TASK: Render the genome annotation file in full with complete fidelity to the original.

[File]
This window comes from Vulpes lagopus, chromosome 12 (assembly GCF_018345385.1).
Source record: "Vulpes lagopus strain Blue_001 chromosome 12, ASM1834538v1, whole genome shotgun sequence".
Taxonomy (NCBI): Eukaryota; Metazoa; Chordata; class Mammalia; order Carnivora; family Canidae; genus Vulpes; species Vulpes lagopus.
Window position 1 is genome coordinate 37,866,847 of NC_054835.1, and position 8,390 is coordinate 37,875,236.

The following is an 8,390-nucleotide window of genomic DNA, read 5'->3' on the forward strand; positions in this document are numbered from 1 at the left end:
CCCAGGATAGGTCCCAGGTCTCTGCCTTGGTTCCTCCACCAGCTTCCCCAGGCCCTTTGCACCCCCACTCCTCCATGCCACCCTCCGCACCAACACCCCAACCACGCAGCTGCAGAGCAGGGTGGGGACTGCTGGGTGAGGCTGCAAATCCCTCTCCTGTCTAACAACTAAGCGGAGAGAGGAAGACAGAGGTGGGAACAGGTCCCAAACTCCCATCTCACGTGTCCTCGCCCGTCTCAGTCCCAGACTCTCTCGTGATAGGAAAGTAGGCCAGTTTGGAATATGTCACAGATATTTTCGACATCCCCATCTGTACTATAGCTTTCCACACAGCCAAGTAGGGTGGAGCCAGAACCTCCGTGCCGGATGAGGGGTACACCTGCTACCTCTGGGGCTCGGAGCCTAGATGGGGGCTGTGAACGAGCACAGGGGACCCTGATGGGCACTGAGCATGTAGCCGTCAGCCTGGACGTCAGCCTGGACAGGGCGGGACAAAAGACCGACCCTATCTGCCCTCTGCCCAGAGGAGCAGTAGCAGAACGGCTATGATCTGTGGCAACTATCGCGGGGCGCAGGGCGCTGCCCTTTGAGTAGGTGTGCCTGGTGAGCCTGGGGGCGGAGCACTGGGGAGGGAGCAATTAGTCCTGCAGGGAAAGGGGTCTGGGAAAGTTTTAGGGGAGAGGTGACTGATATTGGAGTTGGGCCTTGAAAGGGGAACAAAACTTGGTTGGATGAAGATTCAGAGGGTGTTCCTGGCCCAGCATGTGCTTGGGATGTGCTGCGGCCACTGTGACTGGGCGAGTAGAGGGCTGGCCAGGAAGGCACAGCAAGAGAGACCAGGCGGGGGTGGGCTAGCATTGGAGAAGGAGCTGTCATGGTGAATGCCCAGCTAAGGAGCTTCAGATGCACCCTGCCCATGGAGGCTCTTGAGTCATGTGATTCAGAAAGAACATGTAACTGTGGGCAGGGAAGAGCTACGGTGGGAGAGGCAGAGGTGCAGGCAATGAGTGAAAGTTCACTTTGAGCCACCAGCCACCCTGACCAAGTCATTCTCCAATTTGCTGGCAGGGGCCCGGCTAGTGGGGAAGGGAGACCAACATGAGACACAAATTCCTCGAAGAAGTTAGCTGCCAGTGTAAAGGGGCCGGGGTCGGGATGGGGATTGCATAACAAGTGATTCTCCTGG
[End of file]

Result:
This window comes from Vulpes lagopus, chromosome 12 (assembly GCF_018345385.1).
Source record: "Vulpes lagopus strain Blue_001 chromosome 12, ASM1834538v1, whole genome shotgun sequence".
Taxonomy (NCBI): Eukaryota; Metazoa; Chordata; class Mammalia; order Carnivora; family Canidae; genus Vulpes; species Vulpes lagopus.
Window position 1 is genome coordinate 37,866,847 of NC_054835.1, and position 8,390 is coordinate 37,875,236.

The following is an 8,390-nucleotide window of genomic DNA, read 5'->3' on the forward strand; positions in this document are numbered from 1 at the left end:
CCCAGGATAGGTCCCAGGTCTCTGCCTTGGTTCCTCCACCAGCTTCCCCAGGCCCTTTGCACCCCCACTCCTCCATGCCACCCTCCGCACCAACACCCCAACCACGCAGCTGCAGAGCAGGGTGGGGACTGCTGGGTGAGGCTGCAAATCCCTCTCCTGTCTAACAACTAAGCGGAGAGAGGAAGACAGAGGTGGGAACAGGTCCCAAACTCCCATCTCACGTGTCCTCGCCCGTCTCAGTCCCAGACTCTCTCGTGATAGGAAAGTAGGCCAGTTTGGAATATGTCACAGATATTTTCGACATCCCCATCTGTACTATAGCTTTCCACACAGCCAAGTAGGGTGGAGCCAGAACCTCCGTGCCGGATGAGGGGTACACCTGCTACCTCTGGGGCTCGGAGCCTAGATGGGGGCTGTGAACGAGCACAGGGGACCCTGATGGGCACTGAGCATGTAGCCGTCAGCCTGGACGTCAGCCTGGACAGGGCGGGACAAAAGACCGACCCTATCTGCCCTCTGCCCAGAGGAGCAGTAGCAGAACGGCTATGATCTGTGGCAACTATCGCGGGGCGCAGGGCGCTGCCCTTTGAGTAGGTGTGCCTGGTGAGCCTGGGGGCGGAGCACTGGGGAGGGAGCAATTAGTCCTGCAGGGAAAGGGGTCTGGGAAAGTTTTAGGGGAGAGGTGACTGATATTGGAGTTGGGCCTTGAAAGGGGAACAAAACTTGGTTGGATGAAGATTCAGAGGGTGTTCCTGGCCCAGCATGTGCTTGGGATGTGCTGCGGCCACTGTGACTGGGCGAGTAGAGGGCTGGCCAGGAAGGCACAGCAAGAGAGACCAGGCGGGGGTGGGCTAGCATTGGAGAAGGAGCTGTCATGGTGAATGCCCAGCTAAGGAGCTTCAGATGCACCCTGCCCATGGAGGCTCTTGAGTCATGTGATTCAGAAAGAACATGTAACTGTGGGCAGGGAAGAGCTACGGTGGGAGAGGCAGAGGTGCAGGCAATGAGTGAAAGTTCACTTTGAGCCACCAGCCACCCTGACCAAGTCATTCTCCAATTTGCTGGCAGGGGCCCGGCTAGTGGGGAAGGGAGACCAACATGAGACACAAATTCCTCGAAGAAGTTAGCTGCCAGTGTAAAGGGGCCGGGGTCGGGATGGGGATTGCATAACAAGTGATTCTCCTGG